Samuel Chase, an American jurist, and one of the signers of the declaration of independence, born in Somerset co., Maryland, April 17, 1741, died June 19, 1811. His father, an Episcopal clergyman of English birth, directed his early education, and sent him to study law at Annapolis, where he was admitted to the bar at 20 years of age. He was soon noted as a skilful and eloquent advocate and a learned lawyer. He strenuously opposed the royal governor and his adherents in the colonial legislature, was among the most vehement in resisting the stamp act, and soon became the leader of the friends of liberty in his state. The Maryland convention sent him as one of five delegates to the continental congress of 1774, and he continued a member of successive congresses until the end of 1778. In 1776 he went with Charles and John Carroll on a mission to Canada, which he was the more ready to undertake, because the Maryland convention was inclined to half-way measures and refused to instruct its delegates to vote for the declaration of independence.
On his return he canvassed the state, brought public opinion to bear on the convention, and having thus caused the passage of the desired resolution, returned to Philadelphia in season to vote for independence, He was appointed on most of the important committees in congress, where his industry was unwearied. The last two or three years of the war he spent at home in the practice of law. In 1783 he went to England as commissioner of Maryland, to recover funds invested previously to the war in the bank of England. He remained there nearly a year, and succeeded in putting the claim so tar in the way of adjustment that subsequently $650,000 was paid over to that state. In 1786 he removed to Baltimore, and in 1788 was appointed chief justice of a newly established criminal court there, and in 1701 chief justice of the general court of Maryland. Between these dates he was a member of the Maryland convention for considering the federal constitution, which he did not think sufficiently democratic. His course on the occasion of a riot in 1794 characterizes the man. He had caused the arrest of two popular men as ringleaders.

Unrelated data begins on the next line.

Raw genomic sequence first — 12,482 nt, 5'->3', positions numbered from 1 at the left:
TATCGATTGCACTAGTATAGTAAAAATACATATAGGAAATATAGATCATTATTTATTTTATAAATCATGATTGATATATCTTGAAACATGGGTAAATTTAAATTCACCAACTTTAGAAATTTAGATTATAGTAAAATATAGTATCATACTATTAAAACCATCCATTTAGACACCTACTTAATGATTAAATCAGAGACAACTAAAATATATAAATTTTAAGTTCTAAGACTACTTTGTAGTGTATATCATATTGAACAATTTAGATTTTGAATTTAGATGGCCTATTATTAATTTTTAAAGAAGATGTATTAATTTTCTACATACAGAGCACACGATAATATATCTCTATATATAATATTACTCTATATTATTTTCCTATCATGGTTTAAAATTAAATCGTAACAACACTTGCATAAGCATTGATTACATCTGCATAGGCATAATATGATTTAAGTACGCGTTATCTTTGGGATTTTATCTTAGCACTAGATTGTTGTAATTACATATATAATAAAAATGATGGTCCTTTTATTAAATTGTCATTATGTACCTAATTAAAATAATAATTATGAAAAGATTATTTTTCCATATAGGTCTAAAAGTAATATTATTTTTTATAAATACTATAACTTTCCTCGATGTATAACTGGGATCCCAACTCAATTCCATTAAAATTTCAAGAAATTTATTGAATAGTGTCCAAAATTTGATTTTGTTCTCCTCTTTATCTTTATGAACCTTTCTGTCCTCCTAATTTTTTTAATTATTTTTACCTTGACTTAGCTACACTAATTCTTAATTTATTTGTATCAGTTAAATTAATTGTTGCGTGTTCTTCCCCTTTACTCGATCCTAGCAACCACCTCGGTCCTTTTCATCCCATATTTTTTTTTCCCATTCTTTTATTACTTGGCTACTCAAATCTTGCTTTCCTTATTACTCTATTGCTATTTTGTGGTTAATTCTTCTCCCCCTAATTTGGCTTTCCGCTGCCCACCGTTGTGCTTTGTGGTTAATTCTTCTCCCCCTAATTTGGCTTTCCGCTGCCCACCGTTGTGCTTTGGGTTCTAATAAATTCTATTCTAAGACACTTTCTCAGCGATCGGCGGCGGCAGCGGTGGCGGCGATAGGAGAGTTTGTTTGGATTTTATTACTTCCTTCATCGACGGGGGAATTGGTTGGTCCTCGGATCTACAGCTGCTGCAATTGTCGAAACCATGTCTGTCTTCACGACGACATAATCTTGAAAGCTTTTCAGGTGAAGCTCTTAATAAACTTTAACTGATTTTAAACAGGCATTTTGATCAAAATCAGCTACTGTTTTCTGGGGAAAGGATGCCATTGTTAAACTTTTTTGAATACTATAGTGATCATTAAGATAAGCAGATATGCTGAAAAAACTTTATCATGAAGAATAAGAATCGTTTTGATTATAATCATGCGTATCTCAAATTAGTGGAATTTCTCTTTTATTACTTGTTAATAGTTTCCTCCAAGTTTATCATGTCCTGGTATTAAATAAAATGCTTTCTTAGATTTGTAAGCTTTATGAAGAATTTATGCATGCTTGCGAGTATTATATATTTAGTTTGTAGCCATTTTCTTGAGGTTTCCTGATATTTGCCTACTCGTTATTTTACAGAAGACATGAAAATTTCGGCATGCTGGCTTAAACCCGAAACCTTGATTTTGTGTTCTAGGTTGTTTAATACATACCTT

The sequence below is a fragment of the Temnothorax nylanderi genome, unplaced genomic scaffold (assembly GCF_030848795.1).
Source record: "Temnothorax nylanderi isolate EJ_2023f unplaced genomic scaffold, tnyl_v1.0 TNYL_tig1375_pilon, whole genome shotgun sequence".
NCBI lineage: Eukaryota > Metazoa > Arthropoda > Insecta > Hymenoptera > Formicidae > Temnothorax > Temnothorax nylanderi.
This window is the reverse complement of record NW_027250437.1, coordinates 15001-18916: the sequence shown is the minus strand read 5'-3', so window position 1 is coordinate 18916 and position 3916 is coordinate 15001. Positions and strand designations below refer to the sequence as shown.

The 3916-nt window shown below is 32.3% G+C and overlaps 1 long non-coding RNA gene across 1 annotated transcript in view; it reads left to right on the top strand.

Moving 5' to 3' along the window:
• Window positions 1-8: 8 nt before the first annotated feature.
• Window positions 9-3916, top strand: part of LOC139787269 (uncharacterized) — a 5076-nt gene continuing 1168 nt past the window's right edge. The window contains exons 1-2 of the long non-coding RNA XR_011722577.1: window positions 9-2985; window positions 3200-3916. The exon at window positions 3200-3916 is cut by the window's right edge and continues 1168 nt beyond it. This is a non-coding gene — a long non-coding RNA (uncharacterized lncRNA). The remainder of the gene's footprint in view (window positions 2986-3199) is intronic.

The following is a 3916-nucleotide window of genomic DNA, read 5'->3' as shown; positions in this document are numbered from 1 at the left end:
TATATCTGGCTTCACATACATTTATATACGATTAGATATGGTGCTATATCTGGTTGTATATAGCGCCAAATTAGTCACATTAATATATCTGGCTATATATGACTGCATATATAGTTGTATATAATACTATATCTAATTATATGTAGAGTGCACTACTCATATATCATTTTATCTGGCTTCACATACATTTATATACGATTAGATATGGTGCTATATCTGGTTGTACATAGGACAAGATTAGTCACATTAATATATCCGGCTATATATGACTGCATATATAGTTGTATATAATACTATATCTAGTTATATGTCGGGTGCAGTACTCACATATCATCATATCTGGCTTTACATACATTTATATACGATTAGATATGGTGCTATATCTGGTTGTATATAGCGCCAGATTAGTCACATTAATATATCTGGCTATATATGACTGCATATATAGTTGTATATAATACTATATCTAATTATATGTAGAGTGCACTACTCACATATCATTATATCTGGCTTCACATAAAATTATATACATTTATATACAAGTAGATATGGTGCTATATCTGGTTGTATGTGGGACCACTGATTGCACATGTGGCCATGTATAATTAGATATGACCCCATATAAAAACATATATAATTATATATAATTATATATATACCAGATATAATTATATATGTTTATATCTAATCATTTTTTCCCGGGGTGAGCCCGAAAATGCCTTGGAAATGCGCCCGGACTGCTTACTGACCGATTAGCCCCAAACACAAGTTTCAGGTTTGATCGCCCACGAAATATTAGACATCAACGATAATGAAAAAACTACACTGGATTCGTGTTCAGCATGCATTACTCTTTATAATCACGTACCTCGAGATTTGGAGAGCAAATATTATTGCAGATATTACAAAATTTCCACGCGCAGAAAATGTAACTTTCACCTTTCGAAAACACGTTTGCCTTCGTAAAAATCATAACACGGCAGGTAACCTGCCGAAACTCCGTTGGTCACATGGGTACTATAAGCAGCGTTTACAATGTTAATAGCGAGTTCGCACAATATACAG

They refused to give bail, and the sheriff was apprehensive of a rescue should he take them to prison. "Call out the posse comitatus, then," said the judge. "Sir," was the reply, "no one will serve." "Summon me, then; I will be the posse comitatus, I will take them to jail." Such was the state of the public mind that the grand jury, instead of presenting the rioters, presented the judge for holding a place in two courts at the same time. He simply told them that they had meddled with topics beyond their province. In 1706 Washington appointed him an associate justice of the supreme court. In 1804 the house of representatives, at the instance of John Randolph, impeached him for misdemeanor in the conduct of several political trials, particularly those of Fries and Callender, convicted of seditious libels five years before. The senate discharged him, March 5, 1805, a majority being in his favor on five of the eight charges, and a majority against him on the residue. After his discharge, he resumed his seat on the bench, which he retained until his death.